The sea urchin sns insulator blocks CMV enhancer following integration in human cells

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Insulators are a new class of genetic elements that attenuate enhancer function directionally. Previously, we characterized in sea urchin a 265-bp-long insulator, termed sns. To test insulator activity following stable integration in human cells, we placed sns between the CMV enhancer and a tk promoter up-stream of a GFP transgene of plasmid or retroviral vectors. In contrast to controls, cells transfected or transduced with insulated constructs displayed a barely detectable fluorescence. Southern blot and PCR ruled out vector rearrangement following integration into host DNA; RNase protection confirmed the enhancer blocking activity. Finally, we demonstrate that two cis-acting sequences, previously characterized in sea urchin, are also specific binding sites for human proteins. We conclude that sns interferes with enhancer promoter interaction also in a human chromatin context. The relatively small size, evolutionary conservation and apparent lack of enhancer specificity might result useful in gene transfer experiments in human cells. © 2001 Academic Press.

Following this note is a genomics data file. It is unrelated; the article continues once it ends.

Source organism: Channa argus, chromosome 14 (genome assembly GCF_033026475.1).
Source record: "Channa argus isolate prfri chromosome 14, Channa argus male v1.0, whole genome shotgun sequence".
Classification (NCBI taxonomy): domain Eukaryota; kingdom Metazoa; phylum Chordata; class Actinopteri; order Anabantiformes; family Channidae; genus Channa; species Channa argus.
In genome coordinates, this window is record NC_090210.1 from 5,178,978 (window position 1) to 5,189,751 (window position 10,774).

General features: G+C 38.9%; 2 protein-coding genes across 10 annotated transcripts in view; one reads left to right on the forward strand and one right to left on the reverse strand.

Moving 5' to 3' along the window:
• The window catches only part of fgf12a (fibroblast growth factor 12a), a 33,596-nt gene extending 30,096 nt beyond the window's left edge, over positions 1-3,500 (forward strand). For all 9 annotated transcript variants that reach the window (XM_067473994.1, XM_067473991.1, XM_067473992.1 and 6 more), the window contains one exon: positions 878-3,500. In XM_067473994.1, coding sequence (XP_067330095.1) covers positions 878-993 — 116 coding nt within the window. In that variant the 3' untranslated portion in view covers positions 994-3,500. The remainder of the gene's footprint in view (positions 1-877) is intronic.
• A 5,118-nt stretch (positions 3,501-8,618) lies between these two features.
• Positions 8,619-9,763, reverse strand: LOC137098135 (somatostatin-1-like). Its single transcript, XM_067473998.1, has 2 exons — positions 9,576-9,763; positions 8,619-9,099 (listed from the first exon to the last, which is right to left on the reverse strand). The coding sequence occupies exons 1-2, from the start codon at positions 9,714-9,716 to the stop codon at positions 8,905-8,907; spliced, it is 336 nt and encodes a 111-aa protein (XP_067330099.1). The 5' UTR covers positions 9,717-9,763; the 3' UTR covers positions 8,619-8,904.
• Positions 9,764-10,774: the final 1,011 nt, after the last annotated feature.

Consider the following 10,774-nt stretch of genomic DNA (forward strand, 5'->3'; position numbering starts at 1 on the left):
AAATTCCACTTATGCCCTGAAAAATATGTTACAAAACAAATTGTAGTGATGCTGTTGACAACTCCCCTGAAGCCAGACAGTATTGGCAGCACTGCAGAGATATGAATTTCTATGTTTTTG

Original languageEnglish
Pages (from-to)987-992
Number of pages6
JournalBiochemical and Biophysical Research Communications
Publication statusPublished - 2001

All Science Journal Classification (ASJC) codes

  • Biophysics
  • Biochemistry
  • Molecular Biology
  • Cell Biology


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